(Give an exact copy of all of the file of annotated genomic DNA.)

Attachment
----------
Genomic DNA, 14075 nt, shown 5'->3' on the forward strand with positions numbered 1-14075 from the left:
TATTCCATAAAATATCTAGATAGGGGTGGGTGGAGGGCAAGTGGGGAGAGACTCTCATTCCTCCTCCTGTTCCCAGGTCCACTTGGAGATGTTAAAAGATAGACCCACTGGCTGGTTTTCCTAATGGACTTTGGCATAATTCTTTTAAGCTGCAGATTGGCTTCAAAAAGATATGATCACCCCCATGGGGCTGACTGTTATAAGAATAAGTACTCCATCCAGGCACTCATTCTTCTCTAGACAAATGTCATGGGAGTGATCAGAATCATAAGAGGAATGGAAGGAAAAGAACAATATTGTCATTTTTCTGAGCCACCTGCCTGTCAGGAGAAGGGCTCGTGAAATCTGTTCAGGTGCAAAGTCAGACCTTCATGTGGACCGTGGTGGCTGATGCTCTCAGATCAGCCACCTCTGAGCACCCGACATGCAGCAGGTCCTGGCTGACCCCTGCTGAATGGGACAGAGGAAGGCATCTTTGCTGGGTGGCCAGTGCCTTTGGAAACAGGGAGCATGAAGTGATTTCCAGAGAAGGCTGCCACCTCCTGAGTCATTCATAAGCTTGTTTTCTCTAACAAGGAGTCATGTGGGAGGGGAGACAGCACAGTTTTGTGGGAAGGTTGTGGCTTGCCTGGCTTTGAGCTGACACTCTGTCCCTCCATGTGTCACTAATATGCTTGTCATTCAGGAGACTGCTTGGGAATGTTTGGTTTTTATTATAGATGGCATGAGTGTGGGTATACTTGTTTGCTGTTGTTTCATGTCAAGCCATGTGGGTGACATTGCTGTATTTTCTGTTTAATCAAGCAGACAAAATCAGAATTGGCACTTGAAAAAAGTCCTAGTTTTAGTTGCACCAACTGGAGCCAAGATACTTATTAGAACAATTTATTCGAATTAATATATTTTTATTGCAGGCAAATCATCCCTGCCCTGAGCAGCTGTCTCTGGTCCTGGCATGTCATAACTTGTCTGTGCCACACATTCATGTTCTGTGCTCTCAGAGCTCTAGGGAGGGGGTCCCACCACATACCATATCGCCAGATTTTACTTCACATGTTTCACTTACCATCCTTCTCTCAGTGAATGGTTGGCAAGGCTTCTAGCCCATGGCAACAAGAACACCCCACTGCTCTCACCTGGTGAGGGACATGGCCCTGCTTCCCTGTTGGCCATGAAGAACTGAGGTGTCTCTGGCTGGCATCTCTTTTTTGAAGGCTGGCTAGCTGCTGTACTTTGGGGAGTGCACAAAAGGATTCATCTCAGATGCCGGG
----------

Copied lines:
Genomic DNA, 14075 nt, shown 5'->3' on the forward strand with positions numbered 1-14075 from the left:
TATTCCATAAAATATCTAGATAGGGGTGGGTGGAGGGCAAGTGGGGAGAGACTCTCATTCCTCCTCCTGTTCCCAGGTCCACTTGGAGATGTTAAAAGATAGACCCACTGGCTGGTTTTCCTAATGGACTTTGGCATAATTCTTTTAAGCTGCAGATTGGCTTCAAAAAGATATGATCACCCCCATGGGGCTGACTGTTATAAGAATAAGTACTCCATCCAGGCACTCATTCTTCTCTAGACAAATGTCATGGGAGTGATCAGAATCATAAGAGGAATGGAAGGAAAAGAACAATATTGTCATTTTTCTGAGCCACCTGCCTGTCAGGAGAAGGGCTCGTGAAATCTGTTCAGGTGCAAAGTCAGACCTTCATGTGGACCGTGGTGGCTGATGCTCTCAGATCAGCCACCTCTGAGCACCCGACATGCAGCAGGTCCTGGCTGACCCCTGCTGAATGGGACAGAGGAAGGCATCTTTGCTGGGTGGCCAGTGCCTTTGGAAACAGGGAGCATGAAGTGATTTCCAGAGAAGGCTGCCACCTCCTGAGTCATTCATAAGCTTGTTTTCTCTAACAAGGAGTCATGTGGGAGGGGAGACAGCACAGTTTTGTGGGAAGGTTGTGGCTTGCCTGGCTTTGAGCTGACACTCTGTCCCTCCATGTGTCACTAATATGCTTGTCATTCAGGAGACTGCTTGGGAATGTTTGGTTTTTATTATAGATGGCATGAGTGTGGGTATACTTGTTTGCTGTTGTTTCATGTCAAGCCATGTGGGTGACATTGCTGTATTTTCTGTTTAATCAAGCAGACAAAATCAGAATTGGCACTTGAAAAAAGTCCTAGTTTTAGTTGCACCAACTGGAGCCAAGATACTTATTAGAACAATTTATTCGAATTAATATATTTTTATTGCAGGCAAATCATCCCTGCCCTGAGCAGCTGTCTCTGGTCCTGGCATGTCATAACTTGTCTGTGCCACACATTCATGTTCTGTGCTCTCAGAGCTCTAGGGAGGGGGTCCCACCACATACCATATCGCCAGATTTTACTTCACATGTTTCACTTACCATCCTTCTCTCAGTGAATGGTTGGCAAGGCTTCTAGCCCATGGCAACAAGAACACCCCACTGCTCTCACCTGGTGAGGGACATGGCCCTGCTTCCCTGTTGGCCATGAAGAACTGAGGTGTCTCTGGCTGGCATCTCTTTTTTGAAGGCTGGCTAGCTGCTGTACTTTGGGGAGTGCACAAAAGGATTCATCTCAGATGCCGGG